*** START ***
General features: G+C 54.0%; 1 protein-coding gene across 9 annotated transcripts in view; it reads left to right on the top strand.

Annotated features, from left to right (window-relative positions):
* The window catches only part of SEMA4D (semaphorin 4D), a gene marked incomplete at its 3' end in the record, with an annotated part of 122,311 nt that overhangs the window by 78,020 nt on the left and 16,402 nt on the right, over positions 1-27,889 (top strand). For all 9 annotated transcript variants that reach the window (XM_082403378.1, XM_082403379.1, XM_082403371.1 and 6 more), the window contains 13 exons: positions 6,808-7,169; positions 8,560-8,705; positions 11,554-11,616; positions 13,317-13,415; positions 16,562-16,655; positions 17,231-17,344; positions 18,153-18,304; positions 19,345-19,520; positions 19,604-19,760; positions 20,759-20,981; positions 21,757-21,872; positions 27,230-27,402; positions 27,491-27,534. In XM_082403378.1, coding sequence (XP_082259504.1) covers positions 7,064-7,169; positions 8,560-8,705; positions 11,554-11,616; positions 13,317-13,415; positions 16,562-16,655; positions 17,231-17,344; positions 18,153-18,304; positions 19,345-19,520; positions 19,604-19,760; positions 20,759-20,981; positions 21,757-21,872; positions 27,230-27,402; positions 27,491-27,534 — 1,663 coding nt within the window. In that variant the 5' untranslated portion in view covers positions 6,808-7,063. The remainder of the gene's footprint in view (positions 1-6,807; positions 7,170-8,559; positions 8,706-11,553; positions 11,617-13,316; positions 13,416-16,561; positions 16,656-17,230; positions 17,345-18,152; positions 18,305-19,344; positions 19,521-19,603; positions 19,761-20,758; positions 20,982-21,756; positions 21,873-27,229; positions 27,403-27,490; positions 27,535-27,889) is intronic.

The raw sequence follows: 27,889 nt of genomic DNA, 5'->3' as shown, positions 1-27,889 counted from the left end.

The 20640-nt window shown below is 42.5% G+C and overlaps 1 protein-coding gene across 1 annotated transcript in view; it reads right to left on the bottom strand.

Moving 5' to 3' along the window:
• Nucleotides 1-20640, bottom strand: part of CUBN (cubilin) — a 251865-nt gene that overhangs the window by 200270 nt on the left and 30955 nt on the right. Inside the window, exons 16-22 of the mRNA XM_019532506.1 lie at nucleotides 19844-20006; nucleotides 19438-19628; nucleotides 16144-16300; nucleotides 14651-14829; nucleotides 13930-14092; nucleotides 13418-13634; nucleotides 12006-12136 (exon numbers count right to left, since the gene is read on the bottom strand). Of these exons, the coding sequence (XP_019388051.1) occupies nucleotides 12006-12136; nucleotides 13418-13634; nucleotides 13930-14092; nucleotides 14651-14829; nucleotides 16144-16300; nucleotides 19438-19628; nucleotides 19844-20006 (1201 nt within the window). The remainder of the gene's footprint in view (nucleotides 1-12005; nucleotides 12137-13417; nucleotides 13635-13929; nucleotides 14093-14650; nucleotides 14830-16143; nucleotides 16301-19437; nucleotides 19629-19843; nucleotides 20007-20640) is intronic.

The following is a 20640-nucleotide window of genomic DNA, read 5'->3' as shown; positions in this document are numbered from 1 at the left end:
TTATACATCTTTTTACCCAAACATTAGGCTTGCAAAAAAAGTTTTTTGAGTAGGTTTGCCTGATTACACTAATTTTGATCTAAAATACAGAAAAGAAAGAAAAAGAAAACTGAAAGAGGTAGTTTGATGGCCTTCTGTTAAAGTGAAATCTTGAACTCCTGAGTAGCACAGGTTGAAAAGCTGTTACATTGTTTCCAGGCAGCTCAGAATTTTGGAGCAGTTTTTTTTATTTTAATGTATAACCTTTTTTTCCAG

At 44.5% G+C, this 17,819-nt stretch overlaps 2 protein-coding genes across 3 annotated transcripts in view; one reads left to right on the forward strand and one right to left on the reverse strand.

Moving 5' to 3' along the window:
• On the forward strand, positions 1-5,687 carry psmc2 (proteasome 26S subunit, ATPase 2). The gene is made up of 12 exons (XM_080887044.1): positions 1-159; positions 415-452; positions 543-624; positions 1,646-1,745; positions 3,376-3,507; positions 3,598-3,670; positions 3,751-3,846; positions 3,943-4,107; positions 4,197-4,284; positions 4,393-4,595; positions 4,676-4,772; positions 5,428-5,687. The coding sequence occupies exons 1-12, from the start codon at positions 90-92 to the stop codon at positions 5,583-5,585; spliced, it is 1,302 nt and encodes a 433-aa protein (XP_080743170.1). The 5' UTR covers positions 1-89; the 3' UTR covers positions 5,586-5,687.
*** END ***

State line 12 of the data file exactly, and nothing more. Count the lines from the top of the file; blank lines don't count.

• On the forward strand, positions 1-5,687 carry psmc2 (proteasome 26S subunit, ATPase 2). The gene is made up of 12 exons (XM_080887044.1): positions 1-159; positions 415-452; positions 543-624; positions 1,646-1,745; positions 3,376-3,507; positions 3,598-3,670; positions 3,751-3,846; positions 3,943-4,107; positions 4,197-4,284; positions 4,393-4,595; positions 4,676-4,772; positions 5,428-5,687. The coding sequence occupies exons 1-12, from the start codon at positions 90-92 to the stop codon at positions 5,583-5,585; spliced, it is 1,302 nt and encodes a 433-aa protein (XP_080743170.1). The 5' UTR covers positions 1-89; the 3' UTR covers positions 5,586-5,687.